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Drilling Down Newsletter # 19 - April 2002 - Free Downloads, Hair Salon #4

Drilling Down - Turning Customer
Data into Profits with a Spreadsheet
*************************
Customer Valuation, Retention, 
Loyalty, Defection

Get the Drilling Down Book!
http://www.booklocker.com/jimnovo
Now also available online through
Amazon and Barnes & Noble

Prior Newsletters:
http://www.jimnovo.com/newsletters.htm
-------------------------------
Drilling Down Newsletter # 19 - 
April 2002
========================

In This Issue:
# Topics Overview
# New Goodies for Download
# Best of the Best Customer Marketing Links
# Tracking the Customer LifeCycle: Salon #4
# Questions: Insurance Agent Loyalty
--------------------

Topics Overview
=============

Hi again folks, Jim Novo here.

We've got an absolute bucketful of new free downloads for your customer value Measuring, Managing, and Maximizing pleasure.  Then some "best of" Customer Marketing links, the final chapter of the Hair Salon Example, and a fellow Driller looking to compare the "loyalty" of sales agents and use this information to manage them more effectively.

Let's do some Drillin'!

New Goodies for Download
=============================
Customer Loyalty
------------------

At long last, one of the best examples of High ROI Customer Marketing I have ever worked on is available as a case study.   Folks are generally reluctant to allow my release of this information because of the severe competitive implications.  Fortunately, due to the spate of mergers in telco land, I have been given permission to release this one on cellular loyalty, since the company it was done for has been merged into another.

In a tightly controlled, "under the radar" 2 year test, this program generated an average 252% ROI, with the average customer increasing their spend by 35%.  The churn rate decreased a jaw-dropping 15% during this 2 year time frame.  This case will become a classic in the loyalty area, and shows the power of well though out, targeted execution.

The case study 8 page case study is in PDF format, and is free to download for newsletter subscribers, customers, and for a short time on the site.  Click here to download.

Customer Metrics
----------------
The free Web Analytics calculator has been revised and updated, with new fields to handle more types of customer data.  This modification simplifies analysis and tightens up the definitions of the "action-oriented" customer metrics you need to know to track and improve your web business.  The free Excel spreadsheet calculator is available for download here.  If you want the whole web metrics story, including a 13 week tracking version of the calculator and detailed info on how the metrics are derived, click here.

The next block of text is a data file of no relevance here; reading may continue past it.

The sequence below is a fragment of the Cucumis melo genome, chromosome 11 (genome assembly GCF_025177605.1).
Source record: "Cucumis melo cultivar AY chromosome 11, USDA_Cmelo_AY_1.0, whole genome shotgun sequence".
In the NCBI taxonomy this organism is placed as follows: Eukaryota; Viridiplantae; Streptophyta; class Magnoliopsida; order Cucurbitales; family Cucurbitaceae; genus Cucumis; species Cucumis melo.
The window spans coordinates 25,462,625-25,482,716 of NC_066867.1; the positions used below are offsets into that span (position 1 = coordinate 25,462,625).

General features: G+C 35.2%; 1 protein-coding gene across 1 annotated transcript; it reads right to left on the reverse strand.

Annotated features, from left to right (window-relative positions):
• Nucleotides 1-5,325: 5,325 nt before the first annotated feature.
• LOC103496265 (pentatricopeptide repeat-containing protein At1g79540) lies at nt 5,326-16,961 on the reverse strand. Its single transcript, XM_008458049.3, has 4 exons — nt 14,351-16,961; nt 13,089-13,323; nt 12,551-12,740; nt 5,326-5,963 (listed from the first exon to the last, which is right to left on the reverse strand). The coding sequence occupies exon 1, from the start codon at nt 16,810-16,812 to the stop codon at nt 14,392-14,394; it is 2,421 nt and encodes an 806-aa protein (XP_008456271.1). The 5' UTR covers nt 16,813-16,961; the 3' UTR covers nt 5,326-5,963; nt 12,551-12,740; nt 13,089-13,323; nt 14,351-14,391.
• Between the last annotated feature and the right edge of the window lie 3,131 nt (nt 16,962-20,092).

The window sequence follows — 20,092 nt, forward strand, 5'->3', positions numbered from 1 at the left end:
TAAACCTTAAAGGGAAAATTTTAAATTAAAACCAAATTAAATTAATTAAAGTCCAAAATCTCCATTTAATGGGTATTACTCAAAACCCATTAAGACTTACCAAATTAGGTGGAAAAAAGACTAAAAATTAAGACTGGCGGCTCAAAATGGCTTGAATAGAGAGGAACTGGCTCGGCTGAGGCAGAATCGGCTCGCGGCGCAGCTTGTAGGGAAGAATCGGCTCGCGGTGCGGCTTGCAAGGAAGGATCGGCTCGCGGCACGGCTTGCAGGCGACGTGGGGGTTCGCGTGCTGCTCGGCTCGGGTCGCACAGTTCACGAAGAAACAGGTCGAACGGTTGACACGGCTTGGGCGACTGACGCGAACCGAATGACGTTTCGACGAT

Customer Modeling
-----------------
A new version of the Drilling Down customer scoring application for MS Access / Excel is now available for customers who have purchased the Drilling Down book.  The application ranks customers for likelihood to respond to promotions and potential profitability to the company, enabling the creation of very High ROI Customer Marketing.

The application has been upgraded to accept virtually all characters in the Customer ID field.  We did not test every character, but all the characters on a standard keyboard are allowed.  This change makes it possible to use e-mail addresses or even URL's as customer ID's - a feature long sought after by users.  We're happy to provide this functionality for the Access 2000 user; Access 97 users are limited to numerical information only in the customer ID field.  Sorry!

To get the new version of the application, simply follow the directions in the Drilling Down book for downloading the software.  These directions are at the top of the Appendix at the end of the book.  In the 90 page version of the book, the download instructions are also in the 6th paragraph of Chapter 5, above the paragraph titled "Process Overview."

More details on the application are here.

Other Downloads
---------------
Finally, though not new, they're worth mentioning.  If you have ever tried to explain LifeTime Value measurement to an accounting type, or think you may have to, you should read Lifetime Value, I'd Like to Introduce You to the CFO, available here.

Also, you can download the first 4 chapters of the Drilling Down book - the guide to Do It Yourself Customer Modeling - here.  

Best Customer Retention Articles
====================

This section flags "must read" articles moving into the paid DM News archives before the next newsletter is delivered. If you don't read these articles by the date listed, you will have to pay $25 to DM News to read them from the archives. The URL's are too long for the newsletter, so these links take you to a page with more info on what is in the article and a direct link to the article.

Note to web site visitors: These links may 
have expired by the time you read this.  You
can get these "must read" links e-mailed to
you every 2 weeks before they expire by subscribing to the newsletter.

Open Rates Deserve 
Far More Respect Than They Get
Expires April 13, 2002   DM News